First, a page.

After a record breaking period of coalition negotiations, Angela Merkel finally starts her third term as Chancellor this week. Her government’s success will depend on the ability of three parties – the Christian Democratic Union (CDU), Christian Social Union (CSU), and Social Democratic Party (SPD)– to steer a course through difficult domestic political challenges, foreign policy demands, and intra party rivalries. It may not be a very easy path; neither the Social Democrats, nor Merkel’s CDU/CSU team wanted this outcome after the September 22 elections. Merkel wanted a renewed coalition with the Free Democrats – now no longer represented in the Bundestag. The Social Democrats wanted to govern with the Greens, who managed to make themselves the smaller of the two opposition parties in the Parliament over the next four years.

The result is a coalition based on necessity and designed to be only one term – assuming it holds together for the full four years.

The picture of the cabinet reflects this coalition of compromises. Despite the fact that the Social Democrats received only 25 percent of the vote on September 22 – vs the CDU/CSU’s combined 41 percent – the division of cabinet posts was split between the two sides. Chancellor Merkel held on to the most important slot – the Finance Ministry and Wolfgang Schaueble in it. That gives her control in large measure over the European Union portfolio and the guard on fiscal parameters. The CDU occupies the defense, interior, health, and education ministries, while the CSU rules transportation, agriculture, and development ministries. That covers a wide spectrum of issues of direct importance to domestic constituencies. The Defense Ministry, to be led by Ursula von der Leyen – the first female to fill this post – will have to deal with continuing challenges in Afghanistan, as well as those issues surrounding budget constraints and reforms left behind by her predecessor, who is now interior minister.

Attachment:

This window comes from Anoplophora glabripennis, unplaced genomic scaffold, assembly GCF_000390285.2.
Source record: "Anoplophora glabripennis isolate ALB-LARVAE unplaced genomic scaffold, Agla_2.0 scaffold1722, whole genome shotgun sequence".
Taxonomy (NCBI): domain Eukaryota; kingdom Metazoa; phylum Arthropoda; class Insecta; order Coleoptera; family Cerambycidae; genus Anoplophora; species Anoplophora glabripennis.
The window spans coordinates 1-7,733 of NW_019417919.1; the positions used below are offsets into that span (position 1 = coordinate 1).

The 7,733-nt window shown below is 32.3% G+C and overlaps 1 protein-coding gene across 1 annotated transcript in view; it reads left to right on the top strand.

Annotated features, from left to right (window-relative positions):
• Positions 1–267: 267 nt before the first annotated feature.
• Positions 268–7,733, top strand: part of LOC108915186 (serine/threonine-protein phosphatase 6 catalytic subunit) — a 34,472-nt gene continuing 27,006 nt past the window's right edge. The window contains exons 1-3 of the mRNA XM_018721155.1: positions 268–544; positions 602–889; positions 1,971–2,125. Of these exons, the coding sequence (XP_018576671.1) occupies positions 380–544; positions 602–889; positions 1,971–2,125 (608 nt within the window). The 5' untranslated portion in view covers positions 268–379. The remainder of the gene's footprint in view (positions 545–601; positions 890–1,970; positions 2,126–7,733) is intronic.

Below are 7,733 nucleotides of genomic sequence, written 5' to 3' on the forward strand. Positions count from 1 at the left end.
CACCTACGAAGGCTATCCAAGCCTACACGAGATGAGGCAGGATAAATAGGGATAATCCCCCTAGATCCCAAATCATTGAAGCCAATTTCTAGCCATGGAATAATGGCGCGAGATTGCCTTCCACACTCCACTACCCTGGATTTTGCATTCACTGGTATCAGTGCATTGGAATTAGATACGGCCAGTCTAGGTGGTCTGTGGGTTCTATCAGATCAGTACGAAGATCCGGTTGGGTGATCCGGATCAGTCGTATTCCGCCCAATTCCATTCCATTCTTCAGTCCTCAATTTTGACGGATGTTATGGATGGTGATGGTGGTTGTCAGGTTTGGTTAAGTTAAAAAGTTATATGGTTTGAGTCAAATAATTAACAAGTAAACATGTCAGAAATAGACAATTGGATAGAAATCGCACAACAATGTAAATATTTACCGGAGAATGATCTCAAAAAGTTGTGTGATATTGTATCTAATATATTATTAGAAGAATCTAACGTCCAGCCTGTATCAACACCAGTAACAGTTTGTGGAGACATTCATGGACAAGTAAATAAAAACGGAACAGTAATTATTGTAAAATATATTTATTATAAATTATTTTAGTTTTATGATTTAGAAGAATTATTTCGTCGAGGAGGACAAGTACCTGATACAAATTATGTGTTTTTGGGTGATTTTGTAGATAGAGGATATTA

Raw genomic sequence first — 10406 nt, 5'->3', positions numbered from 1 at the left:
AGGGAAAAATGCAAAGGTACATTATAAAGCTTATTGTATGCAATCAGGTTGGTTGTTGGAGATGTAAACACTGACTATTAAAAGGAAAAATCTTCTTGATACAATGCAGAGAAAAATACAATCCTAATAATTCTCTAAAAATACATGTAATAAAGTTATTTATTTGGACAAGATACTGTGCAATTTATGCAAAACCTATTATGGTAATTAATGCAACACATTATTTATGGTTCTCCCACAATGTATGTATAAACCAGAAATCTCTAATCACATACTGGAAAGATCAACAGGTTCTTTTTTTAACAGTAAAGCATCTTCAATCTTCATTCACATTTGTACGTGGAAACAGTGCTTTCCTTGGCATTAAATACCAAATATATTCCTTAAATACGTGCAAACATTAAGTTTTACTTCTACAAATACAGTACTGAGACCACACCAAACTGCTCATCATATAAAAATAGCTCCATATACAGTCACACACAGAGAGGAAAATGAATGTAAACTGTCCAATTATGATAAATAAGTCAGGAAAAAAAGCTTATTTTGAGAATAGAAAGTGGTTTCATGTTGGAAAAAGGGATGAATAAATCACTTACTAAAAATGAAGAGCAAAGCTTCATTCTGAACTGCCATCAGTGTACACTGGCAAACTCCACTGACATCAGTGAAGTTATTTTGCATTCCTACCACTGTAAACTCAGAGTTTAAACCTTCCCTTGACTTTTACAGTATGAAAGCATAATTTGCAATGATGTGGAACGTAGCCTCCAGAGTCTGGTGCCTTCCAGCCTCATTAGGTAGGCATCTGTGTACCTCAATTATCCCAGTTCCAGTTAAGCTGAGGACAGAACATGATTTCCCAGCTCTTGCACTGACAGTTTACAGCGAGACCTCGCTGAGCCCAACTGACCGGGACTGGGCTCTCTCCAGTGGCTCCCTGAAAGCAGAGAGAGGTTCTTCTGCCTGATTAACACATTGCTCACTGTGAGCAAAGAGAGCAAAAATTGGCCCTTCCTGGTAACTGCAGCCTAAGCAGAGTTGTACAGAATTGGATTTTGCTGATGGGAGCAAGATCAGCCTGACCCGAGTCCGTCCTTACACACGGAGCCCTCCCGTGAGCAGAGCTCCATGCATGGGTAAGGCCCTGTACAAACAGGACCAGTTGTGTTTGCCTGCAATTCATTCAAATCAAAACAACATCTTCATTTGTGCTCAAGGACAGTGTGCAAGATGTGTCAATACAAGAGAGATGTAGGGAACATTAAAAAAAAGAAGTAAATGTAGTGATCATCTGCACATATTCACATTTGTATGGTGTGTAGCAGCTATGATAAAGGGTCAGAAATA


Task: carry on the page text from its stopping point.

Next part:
Von der Leyen represents the most surprising nomination among the ministers and is, of course, seen by many as potential future Chancellor candidate. Those who have followed the fates of former defense ministers will quickly point out that the experience can be not only a career booster, but also a career killer. Expectations of the new defense minister may be hesitant but at the same time open to potential success.

It is clear that the Chancellor knew exactly what she was doing, when she recommended Dr. von der Leyen to take over this challenging spot.